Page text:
22. 22. What happens if you ask... What is important to you? What do you want?
  23. 23. Engaging IA ‘head scratcher’ for target users (experts)
  24. 24. Stimulates discussion esp. dot vote to get consensus
  25. 25. Scenario • You have been offered a great job (at an agency) in Cape Town, South Africa • You are not sure whether to accept the position User Task Tutorial: learn how to canvas sort Flickr: Xevi V
  26. 26. You arrive at an information portal for Cape Town, what is the first thing you need to see to determine whether Cape Town is suitable for you/your family, so you can decide whether to accept the job offer. Timings: • 20 minutes team work • 2 minutes for each team to report back Scenario
  27. 27. 1. In your groups, familiarise yourself with all the data cards. 2. Choose ALL the cards that YOU think are important and place them on the canvas. 3. As a team you need to whittle them down to 6 cards. Use dot voting to select the most important cards. Step by step process outline Dot voting: each individual gets six coloured stickers to vote for their favourite cards. The cards with the most stickers get to stay on the canvas.
  28. 28. 4. Now that you have your six cards NAME your canvas. 5. Use post-it notes to describe what actions/interactions you would like to perform on your data cards and place them the right side of the canvas. 6. Describe how you got to the canvas where you came from using post-it notes (bottom left). 7. Describe where you would like to go to next using post-it notes (bottom right). Step by step process outline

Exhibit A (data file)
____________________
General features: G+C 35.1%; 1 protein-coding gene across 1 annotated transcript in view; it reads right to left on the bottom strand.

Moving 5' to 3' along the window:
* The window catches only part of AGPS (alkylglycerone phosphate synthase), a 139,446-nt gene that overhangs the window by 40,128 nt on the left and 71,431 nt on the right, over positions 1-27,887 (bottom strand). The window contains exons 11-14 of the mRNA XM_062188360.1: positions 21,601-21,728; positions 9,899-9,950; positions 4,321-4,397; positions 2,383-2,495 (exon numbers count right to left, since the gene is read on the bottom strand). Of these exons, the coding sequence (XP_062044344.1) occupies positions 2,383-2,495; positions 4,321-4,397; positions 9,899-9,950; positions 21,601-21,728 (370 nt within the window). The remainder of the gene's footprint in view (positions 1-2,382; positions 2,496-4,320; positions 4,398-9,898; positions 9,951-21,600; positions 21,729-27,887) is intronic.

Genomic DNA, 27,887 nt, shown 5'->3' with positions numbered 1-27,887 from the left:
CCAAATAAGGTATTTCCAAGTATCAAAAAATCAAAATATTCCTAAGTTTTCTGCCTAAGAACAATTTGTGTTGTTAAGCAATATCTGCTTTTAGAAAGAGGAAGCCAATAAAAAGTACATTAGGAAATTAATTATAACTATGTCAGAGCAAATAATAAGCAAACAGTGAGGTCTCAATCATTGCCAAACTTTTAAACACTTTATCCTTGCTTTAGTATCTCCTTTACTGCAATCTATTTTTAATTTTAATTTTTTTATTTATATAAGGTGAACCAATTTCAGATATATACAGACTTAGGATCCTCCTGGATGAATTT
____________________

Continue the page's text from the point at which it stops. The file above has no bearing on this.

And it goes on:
29. 29. Synthesis and consolidation of artefacts
  30. 30. Canvas Sort Result #1: Relative priorities of data items and actions
  31. 31. Result #2: Model of the information architecture for the portal
  32. 32. Result #3: Ideas to take into sketching
  33. 33. Survival tip #8: quick & easy prototyping keeps ideas flowing & dev costs low
  34. 34. Our UX tips for surviving in complex environments Survival tip #1: Understand the data and “big picture” Survival tip #2: Love thy stakeholders Survival tip #3: Teach your development (or agile) team the basics Survival tip #4: Mitigate ‘self-as-user’ outlook (use refs) Survival tip #5: Interview experts (pref. in their own lab) Survival tip #6: Try gamestorming with geeks (aka experts) Survival tip #7: Establish your Information Architecture Survival tip #8: Quick prototyping keeps ideas flowing & dev costs low
  35. 35. Mapping survival tips to our case study Knife image from #1-3 #4 #5 #6-7 #8
  36. 36. Useful references Complex UX • Chilana, P.K. et al (2010) Understanding usability practices in complex domains. CHI 2010 Proceedings of the SIGCHI Conference on Human Factors in Computing Systems 2337-2346 Personae • Baron-Cohen, S. et al (2003) The systemizing quotient: an investigation of adults with Asperger syndrome or high-functioning autism, and normal sex differences. Philosophical transactions of the Royal Society of London 358: 361-74 • William Hudson (2009) Reduced Empathizing Skills Increase Challenges for User-Centered Design CHI 2009 April 3–9, Boston, MA, USA Gamestorming • Gray D, Brown S, Macanufo J (2010) Game storming: A Playbook for Innovators, Rulebreakers and Changemakers. California: O’Reilly Media.
  37. 37. Questions?